DEMOPOLIS, March 10, 1864.
General J. E. JOHNSTON,
At last accounts Sherman had reached Vicksburg with his army, having retreated in haste and suffered loss in transportation and troops from the vigorous blows of Lee's cavalry. He suffered at Yazoo City from an attack upon that place also by the joint forces of Ross and Richardson. I hear that empty transports came down Mississippi River a few days ago, supposed to take Sherman's army up stream. I will keep you advised of his movements as they reach me.
March 10, 1864.
Honorable JAMES A. SEDDON,
Secretary of War:
MY DEAR SIR: I inclose to you two letters, one sent to the President and one to General Bragg. You well know how often I have expressed my views to you, and I inclose to you the within so as to get your assistance, provided you think it best. I believe you feel that I have the interest of my country at heart, and I know you are confident that I have written these letters in through friendship an good feeling. I am an earnest friend to the President and am ever willing to express to him my ideas in regard to the approaching campaign. There is more depending upon our coming campaign than ever before, and I want the troops concentrated. General Grant's great point is to overpower by numbers. We should be prepared to meet him. He will never move upon us until he has an overwhelming force. I am very much pleased with the condition of our army, as I expressed to the President. After the enemy concentrates his force our chance of success will be in having an opportunity to strike him in case he should divide his force. But we have a sufficient number of troops, if thrown together, to defeat his entire army, and I think it all-important that we should make certain of it. I hope you will think of this matter, and I shall be delighted to hear from you.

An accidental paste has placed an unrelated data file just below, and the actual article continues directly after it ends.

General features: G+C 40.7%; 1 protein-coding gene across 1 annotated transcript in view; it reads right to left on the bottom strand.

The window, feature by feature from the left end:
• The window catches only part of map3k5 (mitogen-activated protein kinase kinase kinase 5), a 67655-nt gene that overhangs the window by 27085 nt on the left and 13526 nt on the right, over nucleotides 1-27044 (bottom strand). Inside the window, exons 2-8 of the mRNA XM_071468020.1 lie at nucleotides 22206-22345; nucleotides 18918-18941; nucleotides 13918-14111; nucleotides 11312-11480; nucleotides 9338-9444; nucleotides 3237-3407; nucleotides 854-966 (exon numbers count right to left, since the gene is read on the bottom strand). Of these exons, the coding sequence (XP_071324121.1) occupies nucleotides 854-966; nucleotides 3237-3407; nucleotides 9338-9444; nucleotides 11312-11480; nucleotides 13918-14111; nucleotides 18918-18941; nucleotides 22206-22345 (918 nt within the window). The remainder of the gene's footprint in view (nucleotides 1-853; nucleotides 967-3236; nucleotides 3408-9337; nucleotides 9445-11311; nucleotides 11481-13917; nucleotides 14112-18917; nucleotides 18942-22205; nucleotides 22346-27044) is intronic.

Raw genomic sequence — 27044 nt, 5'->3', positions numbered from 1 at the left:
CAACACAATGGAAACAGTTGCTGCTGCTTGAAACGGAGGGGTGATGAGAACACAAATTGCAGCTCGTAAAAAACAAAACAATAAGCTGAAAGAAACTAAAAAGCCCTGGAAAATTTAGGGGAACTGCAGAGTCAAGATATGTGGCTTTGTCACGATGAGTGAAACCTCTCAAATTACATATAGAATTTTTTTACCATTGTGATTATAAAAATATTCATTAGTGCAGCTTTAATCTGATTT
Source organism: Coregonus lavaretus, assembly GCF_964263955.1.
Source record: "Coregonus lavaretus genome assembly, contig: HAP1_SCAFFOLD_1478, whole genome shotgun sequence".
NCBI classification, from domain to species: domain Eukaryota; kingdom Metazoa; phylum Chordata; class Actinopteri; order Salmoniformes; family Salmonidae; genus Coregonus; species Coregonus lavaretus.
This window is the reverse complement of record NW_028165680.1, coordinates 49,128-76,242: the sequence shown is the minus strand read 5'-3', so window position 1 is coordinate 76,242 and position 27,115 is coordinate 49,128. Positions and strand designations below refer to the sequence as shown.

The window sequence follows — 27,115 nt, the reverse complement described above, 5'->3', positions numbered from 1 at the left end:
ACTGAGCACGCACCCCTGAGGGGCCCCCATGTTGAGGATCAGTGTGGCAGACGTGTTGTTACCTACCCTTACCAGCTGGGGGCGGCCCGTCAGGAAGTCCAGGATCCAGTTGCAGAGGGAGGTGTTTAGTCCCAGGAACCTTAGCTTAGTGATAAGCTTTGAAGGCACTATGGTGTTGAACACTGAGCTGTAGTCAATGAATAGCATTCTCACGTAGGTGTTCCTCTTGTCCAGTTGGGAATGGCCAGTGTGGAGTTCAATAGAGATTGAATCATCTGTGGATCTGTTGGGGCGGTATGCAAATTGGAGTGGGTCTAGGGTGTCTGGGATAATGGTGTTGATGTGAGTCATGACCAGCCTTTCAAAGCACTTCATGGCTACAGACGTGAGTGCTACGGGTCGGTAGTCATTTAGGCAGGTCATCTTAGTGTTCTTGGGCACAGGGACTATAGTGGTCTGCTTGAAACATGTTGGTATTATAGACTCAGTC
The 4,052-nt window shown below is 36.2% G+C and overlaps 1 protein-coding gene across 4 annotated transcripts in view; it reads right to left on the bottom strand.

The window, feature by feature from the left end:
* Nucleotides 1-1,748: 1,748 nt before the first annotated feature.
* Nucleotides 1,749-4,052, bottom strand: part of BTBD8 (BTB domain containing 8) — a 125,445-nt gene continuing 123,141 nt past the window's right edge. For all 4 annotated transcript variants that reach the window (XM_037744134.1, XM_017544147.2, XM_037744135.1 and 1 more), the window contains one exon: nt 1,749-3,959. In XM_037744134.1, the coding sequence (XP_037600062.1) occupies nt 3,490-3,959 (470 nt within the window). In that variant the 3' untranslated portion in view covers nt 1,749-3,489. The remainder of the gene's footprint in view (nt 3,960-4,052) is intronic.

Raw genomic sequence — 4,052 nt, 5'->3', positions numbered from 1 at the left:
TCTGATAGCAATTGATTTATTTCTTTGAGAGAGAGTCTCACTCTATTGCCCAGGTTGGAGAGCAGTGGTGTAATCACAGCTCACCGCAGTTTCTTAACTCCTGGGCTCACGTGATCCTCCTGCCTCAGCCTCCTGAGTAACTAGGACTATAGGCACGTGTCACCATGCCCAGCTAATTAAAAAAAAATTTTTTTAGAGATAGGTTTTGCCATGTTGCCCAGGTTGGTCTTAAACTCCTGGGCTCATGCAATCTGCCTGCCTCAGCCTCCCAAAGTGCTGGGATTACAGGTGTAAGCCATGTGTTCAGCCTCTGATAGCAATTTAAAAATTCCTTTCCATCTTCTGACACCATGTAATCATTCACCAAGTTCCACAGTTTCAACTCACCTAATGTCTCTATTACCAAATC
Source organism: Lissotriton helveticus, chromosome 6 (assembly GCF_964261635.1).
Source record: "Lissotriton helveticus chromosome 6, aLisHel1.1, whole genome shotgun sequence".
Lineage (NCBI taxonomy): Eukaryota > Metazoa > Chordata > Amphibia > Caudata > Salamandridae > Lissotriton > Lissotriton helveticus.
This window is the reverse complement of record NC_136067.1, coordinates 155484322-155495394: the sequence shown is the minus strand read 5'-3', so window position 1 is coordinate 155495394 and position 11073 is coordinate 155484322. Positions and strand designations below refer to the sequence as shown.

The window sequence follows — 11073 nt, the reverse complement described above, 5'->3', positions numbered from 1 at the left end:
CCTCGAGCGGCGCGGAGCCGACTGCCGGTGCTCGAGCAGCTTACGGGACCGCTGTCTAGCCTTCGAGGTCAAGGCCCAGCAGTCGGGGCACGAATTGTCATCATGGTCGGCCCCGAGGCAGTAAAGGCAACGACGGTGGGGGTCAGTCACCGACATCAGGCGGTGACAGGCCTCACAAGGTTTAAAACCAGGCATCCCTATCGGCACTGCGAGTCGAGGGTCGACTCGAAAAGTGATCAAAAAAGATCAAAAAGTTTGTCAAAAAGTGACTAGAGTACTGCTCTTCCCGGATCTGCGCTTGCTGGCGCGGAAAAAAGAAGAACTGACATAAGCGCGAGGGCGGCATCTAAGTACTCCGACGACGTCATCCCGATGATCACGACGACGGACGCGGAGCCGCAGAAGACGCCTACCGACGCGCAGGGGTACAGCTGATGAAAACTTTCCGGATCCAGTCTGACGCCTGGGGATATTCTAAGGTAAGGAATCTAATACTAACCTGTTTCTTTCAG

Believe me, most sincerely, your friend,
J. B. HOOD.
[Inclosure Numbers 1.]
DALTON, GA., March 7, 1864.
His Excellency President JEFFERSON DAVIS:
MY DEAR SIR: I have delayed writing to you so as to allow myself time to see the condition of this army. On my arrival I found the enemy threatening our position. I was, however, delighted to find our troops anxious for battle. He withdrew after taking a look, and is now resting with his advance at Ringgold. I am exceedingly anxious, as I expressed to you before leaving Richmond, to have this army strengthened so as to enable us to move to the rear of the enemy and with a certainty of success. An addition of 10,000 or